San Diego Union Tribune Takes on Progressive’s Property Damage Division

March 13, 2018 Injury Lawyer San Diego 0

In an article printed in today’s newspaper, the San Diego Union Tribune takes on Progressive Insurance’s property damage program.

According to the article, critics argue that Progressive’s program violates California’s anti-steering laws by allowing its adjusters to write their own property damage estimates and direct their insureds to pre-approved body shops for the work. In addition–and wait until you hear about this–critics claim that Progressive’s program seeks to reduce repair costs by cutting corners! Shocker!

Sarcasm aside, this seems to be the usual modus operandi for insurance companies. Why replace when cosmetic patching will do? Why use new parts when refurbished products can be found? And don’t get me started on the repeated failure of insurance adjusters to ignore alignment and other structural issues in favor of concentrating on cosmetic damages. Too many of our office’s auto accident clients have complained that their car just doesn’t drive the same afterwards for it to be a coincidence.

The public shouldn’t be so gullible to believe the commercials–the insurance companies are not out there to act in your best interests. They make money by collecting premiums and paying out less than the premiums they collect. If they have to actually use quality labor and parts, it just makes it that much harder.

New Surgical Checklist May Reduce San Diego Medical Deaths and Complications

February 12, 2018 Injury Lawyer San Diego 0

San Diego patients may benefit from new safety checklists.

The World Health Organization estimates that approximately 500,000 surgical deaths and complications occur worldwide every year due to inexcusable medical malpractice. Too many times patients have signed incorrect surgical consent forms allowing medical staff to incorrectly label them for a planned procedure. Nurses have documented patient safety measures that never actually occurred. Doctors have injected medications that were not labeled on the surgical field. The list goes on.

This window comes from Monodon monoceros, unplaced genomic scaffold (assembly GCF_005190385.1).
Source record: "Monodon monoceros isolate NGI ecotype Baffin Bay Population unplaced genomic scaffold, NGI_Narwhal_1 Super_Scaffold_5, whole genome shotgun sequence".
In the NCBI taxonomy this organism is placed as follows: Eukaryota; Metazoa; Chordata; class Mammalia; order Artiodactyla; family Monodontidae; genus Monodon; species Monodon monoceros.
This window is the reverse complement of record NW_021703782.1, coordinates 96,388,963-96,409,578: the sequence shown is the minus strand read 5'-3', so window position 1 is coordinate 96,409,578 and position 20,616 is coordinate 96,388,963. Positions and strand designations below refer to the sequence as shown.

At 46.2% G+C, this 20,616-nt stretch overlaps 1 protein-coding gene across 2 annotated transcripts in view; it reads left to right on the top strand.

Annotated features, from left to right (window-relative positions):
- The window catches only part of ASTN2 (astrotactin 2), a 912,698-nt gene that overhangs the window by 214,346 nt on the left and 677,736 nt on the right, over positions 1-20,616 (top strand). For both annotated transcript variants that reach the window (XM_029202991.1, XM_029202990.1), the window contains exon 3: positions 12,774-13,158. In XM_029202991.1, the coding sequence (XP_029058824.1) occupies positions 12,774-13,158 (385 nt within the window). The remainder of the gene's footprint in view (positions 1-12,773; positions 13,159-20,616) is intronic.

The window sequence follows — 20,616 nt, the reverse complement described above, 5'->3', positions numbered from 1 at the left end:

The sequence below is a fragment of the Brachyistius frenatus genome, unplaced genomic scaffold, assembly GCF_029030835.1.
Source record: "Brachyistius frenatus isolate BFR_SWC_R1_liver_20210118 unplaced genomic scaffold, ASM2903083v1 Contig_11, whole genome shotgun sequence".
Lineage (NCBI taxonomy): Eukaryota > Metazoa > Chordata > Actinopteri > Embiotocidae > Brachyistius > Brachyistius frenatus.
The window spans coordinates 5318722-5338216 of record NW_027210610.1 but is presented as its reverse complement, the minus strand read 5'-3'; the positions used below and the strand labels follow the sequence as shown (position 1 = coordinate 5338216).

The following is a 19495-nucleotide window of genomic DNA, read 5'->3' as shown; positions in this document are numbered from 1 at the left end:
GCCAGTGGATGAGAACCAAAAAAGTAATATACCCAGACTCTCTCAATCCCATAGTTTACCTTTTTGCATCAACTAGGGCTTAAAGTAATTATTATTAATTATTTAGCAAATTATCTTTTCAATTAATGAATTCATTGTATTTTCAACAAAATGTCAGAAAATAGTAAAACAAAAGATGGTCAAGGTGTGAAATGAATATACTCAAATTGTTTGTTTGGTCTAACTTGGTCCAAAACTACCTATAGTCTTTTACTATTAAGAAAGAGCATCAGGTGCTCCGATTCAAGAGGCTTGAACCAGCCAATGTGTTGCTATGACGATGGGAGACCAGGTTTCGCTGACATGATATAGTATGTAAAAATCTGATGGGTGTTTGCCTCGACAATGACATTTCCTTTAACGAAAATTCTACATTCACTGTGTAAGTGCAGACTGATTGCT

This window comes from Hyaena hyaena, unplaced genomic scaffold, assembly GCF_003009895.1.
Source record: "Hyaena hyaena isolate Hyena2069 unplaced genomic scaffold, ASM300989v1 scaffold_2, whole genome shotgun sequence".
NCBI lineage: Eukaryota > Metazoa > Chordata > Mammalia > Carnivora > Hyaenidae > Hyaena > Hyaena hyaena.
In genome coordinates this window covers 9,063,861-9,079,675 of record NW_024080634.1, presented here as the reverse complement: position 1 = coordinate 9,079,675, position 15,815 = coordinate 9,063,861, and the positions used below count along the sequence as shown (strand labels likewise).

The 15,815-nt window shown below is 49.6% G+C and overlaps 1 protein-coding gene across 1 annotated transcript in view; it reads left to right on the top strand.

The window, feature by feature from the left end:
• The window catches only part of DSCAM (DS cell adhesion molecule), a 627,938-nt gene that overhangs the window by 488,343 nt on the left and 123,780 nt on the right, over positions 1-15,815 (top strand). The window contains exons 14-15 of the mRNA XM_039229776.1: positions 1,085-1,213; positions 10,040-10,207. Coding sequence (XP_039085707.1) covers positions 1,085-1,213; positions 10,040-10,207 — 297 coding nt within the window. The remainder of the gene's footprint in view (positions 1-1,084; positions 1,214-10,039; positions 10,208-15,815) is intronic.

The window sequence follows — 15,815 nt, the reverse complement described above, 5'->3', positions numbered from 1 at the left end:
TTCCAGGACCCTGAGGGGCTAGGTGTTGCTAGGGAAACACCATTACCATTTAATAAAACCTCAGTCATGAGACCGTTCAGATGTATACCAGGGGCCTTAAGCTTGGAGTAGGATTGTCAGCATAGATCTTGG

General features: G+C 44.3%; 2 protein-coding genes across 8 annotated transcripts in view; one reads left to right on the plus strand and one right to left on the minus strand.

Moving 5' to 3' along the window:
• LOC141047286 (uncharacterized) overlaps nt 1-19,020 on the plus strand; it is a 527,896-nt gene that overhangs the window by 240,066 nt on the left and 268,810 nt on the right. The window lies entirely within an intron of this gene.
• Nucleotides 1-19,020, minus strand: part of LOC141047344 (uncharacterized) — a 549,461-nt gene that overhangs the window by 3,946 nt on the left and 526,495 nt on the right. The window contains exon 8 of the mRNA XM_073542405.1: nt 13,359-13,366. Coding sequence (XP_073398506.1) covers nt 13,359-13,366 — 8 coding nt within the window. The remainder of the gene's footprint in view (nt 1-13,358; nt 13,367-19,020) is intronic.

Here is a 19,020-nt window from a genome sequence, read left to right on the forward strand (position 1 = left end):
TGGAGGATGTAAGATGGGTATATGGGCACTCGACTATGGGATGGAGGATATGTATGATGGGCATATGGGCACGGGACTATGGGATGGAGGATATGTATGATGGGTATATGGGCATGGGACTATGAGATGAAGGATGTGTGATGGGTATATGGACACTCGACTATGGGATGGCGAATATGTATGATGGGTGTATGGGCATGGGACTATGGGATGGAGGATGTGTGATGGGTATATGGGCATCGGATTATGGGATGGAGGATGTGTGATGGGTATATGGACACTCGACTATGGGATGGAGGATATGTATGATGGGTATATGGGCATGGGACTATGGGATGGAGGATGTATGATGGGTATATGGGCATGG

In order to address this issue, the World Health Organization, along with the Harvard School of Public Health, has launched its first “Safe Surgery Saves Lives” campaign. The study is based on the theory that a one-page surgery checklist developed by several world surgical experts will greatly reduce errors and omissions in the Operating Room.

The study, conducted with the participation of 3,955 patients in eight different cities, demonstrated that this low-cost and low-tech tool significantly reduced surgical mortality and morbidity rates.

The annual savings from the prevention of major complications in the Operating Room can be anywhere from $15 billion to $25 billion. Encouraged by this thought, the Institute for Healthcare Improvements and the World Health Organization have initiated the “Sprint” challenge: to have every hospital in the country utilize the surgical safety list with at least one surgical team by April 1, 2009.

Contingency Fees Preferred by Clients, Study Finds

February 6, 2018 Injury Lawyer San Diego 0

The Manhattan Institute is a conservative think tank that pushes a tort-reform agenda as it attacks plaintiffs’ attorneys for numerous evils, both real and perceived. One of the primary gripes tort-reformers have against plaintiffs’ attorneys is that the contingency fee agreements used so prevalently in litigation–a legal fee agreement where the client pays a percentage of any recovery to the attorney for his services–unjustly exploit clients who cannot afford hourly attorneys’ fees and thereby unjustly enrich attorneys at their expense.

So, it’s ironic that The Manhattan Institute’s PointofLaw website recently published a story describing the findings of a legal fees study performed by Israeli behavioral economists Eyal Zamir and Ilana Ritov. The study, titled, “Neither Saints nor Devils: A Behavioral Analysis of Attorneys’ Contingent Fees” found that–contrary to the beliefs of tort-reformers–the vast majority of litigation clients prefer contingency fee agreements to the traditional billable hour fee agreement.

The study reaches a number of conclusions, but the key conclusion is that clients are risk-averse. They prefer a fee arrangement where the attorney shares the risk of litigation with them, even if that means the client ends up paying more in attorneys fees for that service. The attractiveness of the contingency fee agreement is that if the client wins, he will recover monetary damages, and, if he does not win, he does not owe any money in attorneys fees (“heads I win, tails let’s call it even).

Think about the utility and value of the contingency fee agreement the next time you hear some tort-reform argument, or, worse yet, a tort-reform initiative seeking to ban the contingency fee agreement.